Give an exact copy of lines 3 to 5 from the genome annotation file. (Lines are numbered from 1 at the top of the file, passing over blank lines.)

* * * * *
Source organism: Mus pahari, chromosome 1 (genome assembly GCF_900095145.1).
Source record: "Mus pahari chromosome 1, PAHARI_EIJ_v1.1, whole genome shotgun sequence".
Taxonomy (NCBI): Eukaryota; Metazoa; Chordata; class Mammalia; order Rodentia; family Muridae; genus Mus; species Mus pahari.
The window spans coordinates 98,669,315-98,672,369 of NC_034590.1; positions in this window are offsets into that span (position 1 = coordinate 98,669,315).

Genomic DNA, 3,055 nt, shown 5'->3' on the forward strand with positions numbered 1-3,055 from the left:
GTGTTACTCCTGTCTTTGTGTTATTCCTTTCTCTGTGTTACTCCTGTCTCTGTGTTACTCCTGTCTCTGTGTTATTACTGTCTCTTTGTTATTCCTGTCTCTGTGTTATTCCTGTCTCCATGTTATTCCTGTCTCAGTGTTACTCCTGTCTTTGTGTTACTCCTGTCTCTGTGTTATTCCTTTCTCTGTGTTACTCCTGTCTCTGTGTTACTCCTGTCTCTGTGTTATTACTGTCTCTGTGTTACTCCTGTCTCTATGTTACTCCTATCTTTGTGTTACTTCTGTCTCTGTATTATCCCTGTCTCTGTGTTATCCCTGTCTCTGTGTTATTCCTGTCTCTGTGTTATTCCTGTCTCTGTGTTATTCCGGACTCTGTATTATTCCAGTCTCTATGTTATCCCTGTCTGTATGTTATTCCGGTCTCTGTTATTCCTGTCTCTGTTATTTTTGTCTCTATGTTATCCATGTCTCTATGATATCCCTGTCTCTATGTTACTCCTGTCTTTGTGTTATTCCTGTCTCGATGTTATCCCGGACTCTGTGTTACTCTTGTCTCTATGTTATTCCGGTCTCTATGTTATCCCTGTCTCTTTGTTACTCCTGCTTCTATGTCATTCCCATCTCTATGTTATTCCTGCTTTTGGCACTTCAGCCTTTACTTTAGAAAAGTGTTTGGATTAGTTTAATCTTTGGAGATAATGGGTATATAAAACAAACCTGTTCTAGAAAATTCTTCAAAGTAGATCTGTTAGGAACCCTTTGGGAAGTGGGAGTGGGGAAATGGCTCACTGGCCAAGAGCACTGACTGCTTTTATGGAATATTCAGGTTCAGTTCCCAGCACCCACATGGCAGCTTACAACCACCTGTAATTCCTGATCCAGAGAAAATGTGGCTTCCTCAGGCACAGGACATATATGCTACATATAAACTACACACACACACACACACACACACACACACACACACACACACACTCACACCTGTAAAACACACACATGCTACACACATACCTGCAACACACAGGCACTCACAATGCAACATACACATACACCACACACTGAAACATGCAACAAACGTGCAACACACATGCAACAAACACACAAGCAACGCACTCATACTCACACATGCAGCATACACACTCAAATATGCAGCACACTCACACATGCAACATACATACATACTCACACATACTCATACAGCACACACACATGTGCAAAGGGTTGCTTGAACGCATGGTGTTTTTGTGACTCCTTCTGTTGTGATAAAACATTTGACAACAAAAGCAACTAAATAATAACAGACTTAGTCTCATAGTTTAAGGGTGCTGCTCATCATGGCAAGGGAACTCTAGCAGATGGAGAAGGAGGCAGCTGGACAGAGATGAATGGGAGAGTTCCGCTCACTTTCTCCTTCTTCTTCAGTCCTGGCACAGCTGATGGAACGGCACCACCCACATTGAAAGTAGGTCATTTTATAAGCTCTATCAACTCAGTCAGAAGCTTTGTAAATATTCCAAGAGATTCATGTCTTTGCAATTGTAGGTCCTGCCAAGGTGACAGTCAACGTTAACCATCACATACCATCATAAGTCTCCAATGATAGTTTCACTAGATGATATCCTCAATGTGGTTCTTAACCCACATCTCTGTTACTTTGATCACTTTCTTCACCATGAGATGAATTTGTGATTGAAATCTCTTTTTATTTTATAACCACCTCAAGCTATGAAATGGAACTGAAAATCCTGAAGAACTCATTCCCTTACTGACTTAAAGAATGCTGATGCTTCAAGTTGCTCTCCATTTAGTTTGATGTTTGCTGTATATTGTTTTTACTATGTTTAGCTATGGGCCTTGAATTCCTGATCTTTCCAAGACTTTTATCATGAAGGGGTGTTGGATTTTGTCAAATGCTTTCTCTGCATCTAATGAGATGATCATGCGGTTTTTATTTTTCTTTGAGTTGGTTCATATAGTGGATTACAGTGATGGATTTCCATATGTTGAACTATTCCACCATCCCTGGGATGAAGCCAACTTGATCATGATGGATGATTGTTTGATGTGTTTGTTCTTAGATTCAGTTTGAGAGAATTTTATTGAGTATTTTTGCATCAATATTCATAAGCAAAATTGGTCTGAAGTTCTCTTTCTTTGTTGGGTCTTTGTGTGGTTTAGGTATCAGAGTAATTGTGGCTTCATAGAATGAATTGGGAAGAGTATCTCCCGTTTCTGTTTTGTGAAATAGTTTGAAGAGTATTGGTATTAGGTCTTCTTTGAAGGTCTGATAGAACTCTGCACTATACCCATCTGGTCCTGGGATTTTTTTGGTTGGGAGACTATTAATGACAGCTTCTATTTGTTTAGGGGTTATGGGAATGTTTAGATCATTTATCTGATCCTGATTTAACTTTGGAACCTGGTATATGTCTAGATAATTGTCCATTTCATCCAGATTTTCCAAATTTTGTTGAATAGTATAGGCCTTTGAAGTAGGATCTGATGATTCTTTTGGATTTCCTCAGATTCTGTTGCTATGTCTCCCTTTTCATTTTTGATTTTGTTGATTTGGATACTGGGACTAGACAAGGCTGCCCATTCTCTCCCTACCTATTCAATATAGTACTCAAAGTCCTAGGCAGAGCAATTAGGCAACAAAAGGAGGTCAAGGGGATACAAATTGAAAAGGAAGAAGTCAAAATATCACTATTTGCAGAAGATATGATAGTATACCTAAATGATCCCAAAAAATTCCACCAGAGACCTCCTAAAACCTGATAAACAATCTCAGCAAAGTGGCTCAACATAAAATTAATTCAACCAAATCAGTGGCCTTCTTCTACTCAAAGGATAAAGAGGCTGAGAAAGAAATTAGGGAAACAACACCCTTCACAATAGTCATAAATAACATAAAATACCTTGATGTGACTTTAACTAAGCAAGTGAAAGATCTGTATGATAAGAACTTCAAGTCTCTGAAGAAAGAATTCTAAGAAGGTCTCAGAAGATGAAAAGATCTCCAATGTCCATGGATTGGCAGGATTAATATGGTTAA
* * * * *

Taxonomy (NCBI): Eukaryota; Metazoa; Chordata; class Mammalia; order Rodentia; family Muridae; genus Mus; species Mus pahari.
The window spans coordinates 98,669,315-98,672,369 of NC_034590.1; positions in this window are offsets into that span (position 1 = coordinate 98,669,315).

Genomic DNA, 3,055 nt, shown 5'->3' on the forward strand with positions numbered 1-3,055 from the left: